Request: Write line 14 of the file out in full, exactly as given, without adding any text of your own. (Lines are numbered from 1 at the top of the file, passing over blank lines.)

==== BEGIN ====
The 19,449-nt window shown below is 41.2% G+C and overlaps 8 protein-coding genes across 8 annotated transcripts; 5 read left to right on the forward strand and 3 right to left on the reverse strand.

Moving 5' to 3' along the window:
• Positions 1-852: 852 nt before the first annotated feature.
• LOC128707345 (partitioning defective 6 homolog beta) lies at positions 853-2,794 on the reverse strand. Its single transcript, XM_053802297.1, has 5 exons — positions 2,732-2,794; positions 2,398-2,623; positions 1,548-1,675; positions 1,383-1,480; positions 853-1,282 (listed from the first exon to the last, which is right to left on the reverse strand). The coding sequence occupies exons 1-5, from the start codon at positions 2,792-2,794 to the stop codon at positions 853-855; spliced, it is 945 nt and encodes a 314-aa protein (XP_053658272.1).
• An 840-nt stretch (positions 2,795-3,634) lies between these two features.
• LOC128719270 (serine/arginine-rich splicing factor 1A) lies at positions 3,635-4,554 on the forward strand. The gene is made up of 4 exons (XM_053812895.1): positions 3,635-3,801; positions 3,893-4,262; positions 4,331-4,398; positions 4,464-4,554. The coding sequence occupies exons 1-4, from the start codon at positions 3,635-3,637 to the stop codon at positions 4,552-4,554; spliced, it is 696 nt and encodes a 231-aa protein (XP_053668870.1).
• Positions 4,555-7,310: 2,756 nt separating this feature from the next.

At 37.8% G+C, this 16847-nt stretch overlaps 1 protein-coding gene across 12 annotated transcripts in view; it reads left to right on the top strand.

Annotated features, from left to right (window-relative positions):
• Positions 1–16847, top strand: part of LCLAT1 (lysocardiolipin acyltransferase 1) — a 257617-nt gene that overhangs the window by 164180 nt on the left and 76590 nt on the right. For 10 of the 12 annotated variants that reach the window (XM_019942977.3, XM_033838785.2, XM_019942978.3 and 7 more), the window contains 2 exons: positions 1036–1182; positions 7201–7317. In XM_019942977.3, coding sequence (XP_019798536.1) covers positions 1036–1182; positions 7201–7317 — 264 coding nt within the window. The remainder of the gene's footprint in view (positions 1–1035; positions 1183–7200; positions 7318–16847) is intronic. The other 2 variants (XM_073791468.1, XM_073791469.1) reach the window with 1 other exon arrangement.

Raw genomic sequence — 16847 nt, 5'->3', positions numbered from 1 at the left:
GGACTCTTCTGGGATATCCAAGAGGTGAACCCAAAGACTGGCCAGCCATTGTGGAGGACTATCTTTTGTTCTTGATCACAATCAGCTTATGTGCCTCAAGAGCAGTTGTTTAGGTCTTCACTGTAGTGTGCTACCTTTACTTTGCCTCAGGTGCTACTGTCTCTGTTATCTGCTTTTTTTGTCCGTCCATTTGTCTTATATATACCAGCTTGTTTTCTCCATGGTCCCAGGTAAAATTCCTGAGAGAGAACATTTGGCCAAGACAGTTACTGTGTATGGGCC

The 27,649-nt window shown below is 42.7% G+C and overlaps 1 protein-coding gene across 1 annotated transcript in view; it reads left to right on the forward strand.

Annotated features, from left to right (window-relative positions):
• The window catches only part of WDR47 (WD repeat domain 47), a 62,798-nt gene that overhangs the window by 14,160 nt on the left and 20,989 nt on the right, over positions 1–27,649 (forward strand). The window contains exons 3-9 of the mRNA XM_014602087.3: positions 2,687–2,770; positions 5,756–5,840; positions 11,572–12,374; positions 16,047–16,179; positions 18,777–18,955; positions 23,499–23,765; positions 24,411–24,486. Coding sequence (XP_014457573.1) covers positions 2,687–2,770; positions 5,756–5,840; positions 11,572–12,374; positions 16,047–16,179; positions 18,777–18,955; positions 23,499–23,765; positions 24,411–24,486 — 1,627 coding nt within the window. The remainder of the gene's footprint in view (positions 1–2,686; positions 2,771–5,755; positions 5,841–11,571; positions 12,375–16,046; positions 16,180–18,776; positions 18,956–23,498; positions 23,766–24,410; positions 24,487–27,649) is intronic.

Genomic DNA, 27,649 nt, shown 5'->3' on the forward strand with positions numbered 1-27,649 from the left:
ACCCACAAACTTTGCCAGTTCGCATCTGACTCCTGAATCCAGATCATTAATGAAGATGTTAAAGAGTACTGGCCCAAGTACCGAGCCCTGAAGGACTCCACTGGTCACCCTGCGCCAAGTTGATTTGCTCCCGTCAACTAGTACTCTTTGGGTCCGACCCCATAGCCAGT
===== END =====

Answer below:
Annotated features, from left to right (window-relative positions):